A kinder, gentler approach to high cholesterol
You could cut off a bunion with a hatchet -- but you're going to be left with much bigger problems than a bunion!
That's just what it's like when you try to lower your cholesterol with a drug.
Sure, statins will slash those levels -- often quickly and dramatically -- but you might not like what you're left with. The drugs can lead to far bigger problems, like muscle pain, memory loss, and diabetes.
They've even been linked to cancer!
So if you need to cut your cholesterol, don't take the hatchet route by taking statins.
There are far better ways to slash those levels without the risks of drugs -- and new research spots three simple additions to your diet that can help.
#1 Oats: With cooler weather now here, it's time to put oatmeal back on the menu. It's not only an excellent source of dietary fiber, but it's also packed with beta-glucan, which can bring cholesterol levels down.
In one new study, beta-glucan -- found in both oatmeal and in even higher levels in oat bran -- cut LDL cholesterol by 4.2 percent and total non-HDL cholesterol by nearly 5 percent.
It even cut levels of apolipoprotein B, which carries LDL cholesterol through the blood, by 2.3 percent.
Sounds like a good excuse to have some oatmeal for breakfast!
#2 and #3 Garlic and Lemon: When it comes to dinner, garlic and lemon are a great combo for chicken, fish, and vegetables. And they can do more than punch up the taste -- because a second new study shows they can deliver a one-two punch to your cholesterol levels.
Just 20 grams of garlic -- about three to five cloves, depending on how big they are -- and one tablespoon of lemon juice per day cut levels of LDL cholesterol and fibrinogen, a key marker of thickened blood -- and a cardiovascular risk factor that's, in many ways, far more important than cholesterol.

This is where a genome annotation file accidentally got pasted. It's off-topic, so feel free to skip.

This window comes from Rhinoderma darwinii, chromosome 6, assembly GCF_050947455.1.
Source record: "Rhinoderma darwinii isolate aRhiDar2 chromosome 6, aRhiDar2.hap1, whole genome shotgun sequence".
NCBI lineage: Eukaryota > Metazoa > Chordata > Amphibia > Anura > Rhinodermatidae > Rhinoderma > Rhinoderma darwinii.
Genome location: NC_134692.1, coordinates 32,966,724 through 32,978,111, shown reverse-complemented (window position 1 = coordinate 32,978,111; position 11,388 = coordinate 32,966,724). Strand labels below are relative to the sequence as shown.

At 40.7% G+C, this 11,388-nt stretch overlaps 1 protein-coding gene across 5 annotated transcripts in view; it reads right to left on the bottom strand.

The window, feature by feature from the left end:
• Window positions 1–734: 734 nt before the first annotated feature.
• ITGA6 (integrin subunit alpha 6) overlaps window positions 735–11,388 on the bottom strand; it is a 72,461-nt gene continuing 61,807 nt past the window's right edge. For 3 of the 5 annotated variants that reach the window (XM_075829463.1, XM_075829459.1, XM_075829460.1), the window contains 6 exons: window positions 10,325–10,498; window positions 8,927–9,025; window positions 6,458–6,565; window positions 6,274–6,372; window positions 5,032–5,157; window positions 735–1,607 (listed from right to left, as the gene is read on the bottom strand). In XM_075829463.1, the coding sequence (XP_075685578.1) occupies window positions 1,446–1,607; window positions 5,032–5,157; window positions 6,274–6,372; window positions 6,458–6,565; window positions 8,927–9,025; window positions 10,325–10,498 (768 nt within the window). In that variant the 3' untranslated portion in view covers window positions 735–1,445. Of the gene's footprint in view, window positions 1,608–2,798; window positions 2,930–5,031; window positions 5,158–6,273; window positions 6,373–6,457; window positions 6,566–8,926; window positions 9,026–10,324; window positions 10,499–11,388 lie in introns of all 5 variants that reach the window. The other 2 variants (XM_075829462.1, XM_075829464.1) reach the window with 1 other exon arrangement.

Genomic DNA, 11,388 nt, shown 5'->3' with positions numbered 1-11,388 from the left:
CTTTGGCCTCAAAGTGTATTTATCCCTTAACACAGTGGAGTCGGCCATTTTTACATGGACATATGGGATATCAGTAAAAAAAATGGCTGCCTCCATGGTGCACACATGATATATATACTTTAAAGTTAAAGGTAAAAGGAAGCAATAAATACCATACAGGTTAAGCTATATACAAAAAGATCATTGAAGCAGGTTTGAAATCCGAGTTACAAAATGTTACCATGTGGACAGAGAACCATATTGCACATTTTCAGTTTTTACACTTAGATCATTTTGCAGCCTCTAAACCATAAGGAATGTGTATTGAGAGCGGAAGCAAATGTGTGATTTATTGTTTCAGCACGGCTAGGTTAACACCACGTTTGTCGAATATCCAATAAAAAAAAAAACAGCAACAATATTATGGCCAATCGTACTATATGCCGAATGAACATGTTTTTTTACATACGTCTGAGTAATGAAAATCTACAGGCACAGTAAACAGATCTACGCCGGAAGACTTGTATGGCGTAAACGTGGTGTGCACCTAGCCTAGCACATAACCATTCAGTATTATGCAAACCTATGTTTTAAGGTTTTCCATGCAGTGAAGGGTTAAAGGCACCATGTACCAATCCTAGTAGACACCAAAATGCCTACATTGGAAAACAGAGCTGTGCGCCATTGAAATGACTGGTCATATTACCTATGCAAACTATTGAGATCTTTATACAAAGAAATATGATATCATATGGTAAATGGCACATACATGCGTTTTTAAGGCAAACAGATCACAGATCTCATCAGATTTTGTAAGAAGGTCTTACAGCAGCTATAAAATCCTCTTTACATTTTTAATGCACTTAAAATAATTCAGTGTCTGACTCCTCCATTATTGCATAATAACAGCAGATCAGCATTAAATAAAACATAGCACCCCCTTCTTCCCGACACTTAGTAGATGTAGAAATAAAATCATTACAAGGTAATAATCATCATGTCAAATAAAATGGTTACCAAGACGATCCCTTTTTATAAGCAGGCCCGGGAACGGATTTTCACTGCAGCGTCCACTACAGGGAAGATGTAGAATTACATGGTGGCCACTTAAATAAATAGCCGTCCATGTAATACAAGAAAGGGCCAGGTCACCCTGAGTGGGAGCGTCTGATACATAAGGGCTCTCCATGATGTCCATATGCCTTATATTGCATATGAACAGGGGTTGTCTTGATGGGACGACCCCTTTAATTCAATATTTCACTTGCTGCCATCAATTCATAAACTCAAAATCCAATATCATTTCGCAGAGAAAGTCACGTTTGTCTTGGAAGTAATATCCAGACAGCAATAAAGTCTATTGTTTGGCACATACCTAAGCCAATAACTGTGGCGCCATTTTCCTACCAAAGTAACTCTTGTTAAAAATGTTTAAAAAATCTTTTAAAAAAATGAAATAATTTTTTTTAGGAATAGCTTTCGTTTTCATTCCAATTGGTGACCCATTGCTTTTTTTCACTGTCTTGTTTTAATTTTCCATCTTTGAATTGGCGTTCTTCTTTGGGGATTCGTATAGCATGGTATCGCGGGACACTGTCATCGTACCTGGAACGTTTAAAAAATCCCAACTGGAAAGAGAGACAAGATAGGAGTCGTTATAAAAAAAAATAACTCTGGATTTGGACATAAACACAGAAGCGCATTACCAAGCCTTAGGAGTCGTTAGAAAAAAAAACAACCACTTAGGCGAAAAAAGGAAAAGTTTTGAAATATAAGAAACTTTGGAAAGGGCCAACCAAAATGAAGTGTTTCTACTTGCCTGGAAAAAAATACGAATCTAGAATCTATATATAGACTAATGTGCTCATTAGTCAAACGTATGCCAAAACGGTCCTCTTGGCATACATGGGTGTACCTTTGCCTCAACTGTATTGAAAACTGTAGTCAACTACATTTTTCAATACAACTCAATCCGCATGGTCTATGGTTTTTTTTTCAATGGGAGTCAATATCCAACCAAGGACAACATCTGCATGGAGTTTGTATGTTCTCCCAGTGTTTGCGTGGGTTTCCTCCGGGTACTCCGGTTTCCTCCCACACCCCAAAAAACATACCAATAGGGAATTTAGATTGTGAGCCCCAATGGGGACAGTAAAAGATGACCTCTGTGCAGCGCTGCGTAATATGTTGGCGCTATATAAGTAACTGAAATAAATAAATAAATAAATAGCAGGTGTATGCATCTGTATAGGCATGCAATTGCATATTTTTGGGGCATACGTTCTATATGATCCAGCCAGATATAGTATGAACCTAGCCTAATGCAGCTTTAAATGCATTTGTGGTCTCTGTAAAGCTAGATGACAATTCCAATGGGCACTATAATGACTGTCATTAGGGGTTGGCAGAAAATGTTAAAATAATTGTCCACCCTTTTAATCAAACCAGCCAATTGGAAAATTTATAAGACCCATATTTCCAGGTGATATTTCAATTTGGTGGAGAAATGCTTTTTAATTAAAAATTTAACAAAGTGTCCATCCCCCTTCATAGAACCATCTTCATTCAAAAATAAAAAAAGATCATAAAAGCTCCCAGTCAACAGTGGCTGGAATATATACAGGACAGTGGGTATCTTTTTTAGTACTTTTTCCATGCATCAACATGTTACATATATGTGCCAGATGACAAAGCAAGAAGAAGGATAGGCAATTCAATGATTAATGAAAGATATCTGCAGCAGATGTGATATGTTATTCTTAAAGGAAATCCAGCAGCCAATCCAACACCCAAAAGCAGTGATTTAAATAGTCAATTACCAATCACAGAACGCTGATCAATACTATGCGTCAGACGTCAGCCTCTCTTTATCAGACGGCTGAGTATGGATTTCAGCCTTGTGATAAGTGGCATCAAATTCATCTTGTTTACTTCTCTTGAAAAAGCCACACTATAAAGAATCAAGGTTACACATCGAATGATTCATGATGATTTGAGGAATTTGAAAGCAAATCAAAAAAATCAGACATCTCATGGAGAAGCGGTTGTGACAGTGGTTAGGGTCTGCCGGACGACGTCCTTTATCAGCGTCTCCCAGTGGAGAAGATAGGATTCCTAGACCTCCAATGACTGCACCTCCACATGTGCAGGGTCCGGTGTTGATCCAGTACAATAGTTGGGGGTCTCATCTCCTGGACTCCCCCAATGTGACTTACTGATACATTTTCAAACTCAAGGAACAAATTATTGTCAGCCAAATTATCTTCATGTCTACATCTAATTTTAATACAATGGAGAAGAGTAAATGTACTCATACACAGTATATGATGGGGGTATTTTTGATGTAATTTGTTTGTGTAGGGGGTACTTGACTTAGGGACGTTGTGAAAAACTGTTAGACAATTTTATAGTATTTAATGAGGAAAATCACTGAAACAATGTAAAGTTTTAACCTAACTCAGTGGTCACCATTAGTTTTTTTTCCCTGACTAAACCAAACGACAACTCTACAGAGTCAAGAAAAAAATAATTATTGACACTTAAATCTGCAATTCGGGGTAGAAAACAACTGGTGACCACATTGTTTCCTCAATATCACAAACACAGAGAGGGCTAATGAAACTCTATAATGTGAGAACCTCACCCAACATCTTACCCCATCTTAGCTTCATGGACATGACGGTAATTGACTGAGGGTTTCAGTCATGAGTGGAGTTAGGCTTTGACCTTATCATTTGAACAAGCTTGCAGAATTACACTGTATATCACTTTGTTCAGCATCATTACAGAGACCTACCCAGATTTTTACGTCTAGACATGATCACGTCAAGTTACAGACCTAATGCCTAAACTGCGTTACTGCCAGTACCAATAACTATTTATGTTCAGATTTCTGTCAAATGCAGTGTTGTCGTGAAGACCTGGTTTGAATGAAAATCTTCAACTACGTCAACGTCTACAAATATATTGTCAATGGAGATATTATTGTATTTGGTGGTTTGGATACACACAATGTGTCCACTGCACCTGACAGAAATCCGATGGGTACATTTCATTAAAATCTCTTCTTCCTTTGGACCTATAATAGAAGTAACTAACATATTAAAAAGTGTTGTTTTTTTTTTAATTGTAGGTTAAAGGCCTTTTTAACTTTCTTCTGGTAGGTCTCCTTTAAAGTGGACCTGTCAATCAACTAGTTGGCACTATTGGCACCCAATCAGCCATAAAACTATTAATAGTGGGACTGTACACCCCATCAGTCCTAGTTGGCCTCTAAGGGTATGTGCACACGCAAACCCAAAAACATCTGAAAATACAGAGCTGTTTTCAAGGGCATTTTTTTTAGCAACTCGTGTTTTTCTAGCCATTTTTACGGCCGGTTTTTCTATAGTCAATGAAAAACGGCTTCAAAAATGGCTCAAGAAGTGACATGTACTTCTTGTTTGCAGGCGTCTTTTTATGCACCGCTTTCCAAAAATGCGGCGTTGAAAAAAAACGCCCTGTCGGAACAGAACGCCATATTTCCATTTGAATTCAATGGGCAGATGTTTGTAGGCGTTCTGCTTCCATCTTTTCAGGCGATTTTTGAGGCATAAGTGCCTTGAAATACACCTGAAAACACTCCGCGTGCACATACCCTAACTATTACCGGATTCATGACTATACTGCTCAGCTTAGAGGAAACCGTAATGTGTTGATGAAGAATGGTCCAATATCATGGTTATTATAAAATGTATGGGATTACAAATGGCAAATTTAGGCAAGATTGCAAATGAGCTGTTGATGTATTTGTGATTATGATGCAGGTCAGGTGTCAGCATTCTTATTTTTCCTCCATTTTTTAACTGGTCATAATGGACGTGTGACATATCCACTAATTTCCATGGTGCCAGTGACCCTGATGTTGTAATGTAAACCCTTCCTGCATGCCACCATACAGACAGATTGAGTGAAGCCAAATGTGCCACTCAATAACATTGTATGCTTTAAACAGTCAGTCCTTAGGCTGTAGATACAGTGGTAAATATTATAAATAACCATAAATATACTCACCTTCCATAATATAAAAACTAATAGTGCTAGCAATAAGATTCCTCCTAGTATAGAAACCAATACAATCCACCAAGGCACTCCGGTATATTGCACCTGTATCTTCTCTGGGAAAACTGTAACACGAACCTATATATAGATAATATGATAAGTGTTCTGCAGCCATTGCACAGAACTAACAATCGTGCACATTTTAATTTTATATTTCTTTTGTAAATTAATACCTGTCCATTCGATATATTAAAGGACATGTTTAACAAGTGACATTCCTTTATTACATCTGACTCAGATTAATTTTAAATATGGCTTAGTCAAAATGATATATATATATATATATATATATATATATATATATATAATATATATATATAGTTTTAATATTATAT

Garlic and lemon even reduced blood pressure levels, about as effectively as drugs in some cases.
But it's the cholesterol part of the study that's been getting attention, because as more patients battle the side effects of statins -- and as more people turn away from the drugs as a result -- these natural therapies are starting to get a closer look.
While the changes might seem small, it's actually what you want, in most cases.
Despite what the mainstream guidelines say... despite what your own doctor will tell you... lower isn't always better when it comes to LDL cholesterol.
You actually need a certain amount of cholesterol to carry fat-soluble nutrients around your body. It also plays an essential role in your immune system.
When levels drop too low, you could face health risks. And, in most cases, meds will bring your levels down far too low.
So if you need to trim a few points off your cholesterol, turn to these natural therapies first -- and for some on-one-one assistance, make an appointment to see me here at the Stengler Center for Integrative Medicine in the San Diego area.
Not in Southern California? I'm also available for advice by phone. Call 855-DOC-MARK to schedule a consultation.
And don't forget to connect with me on Facebook!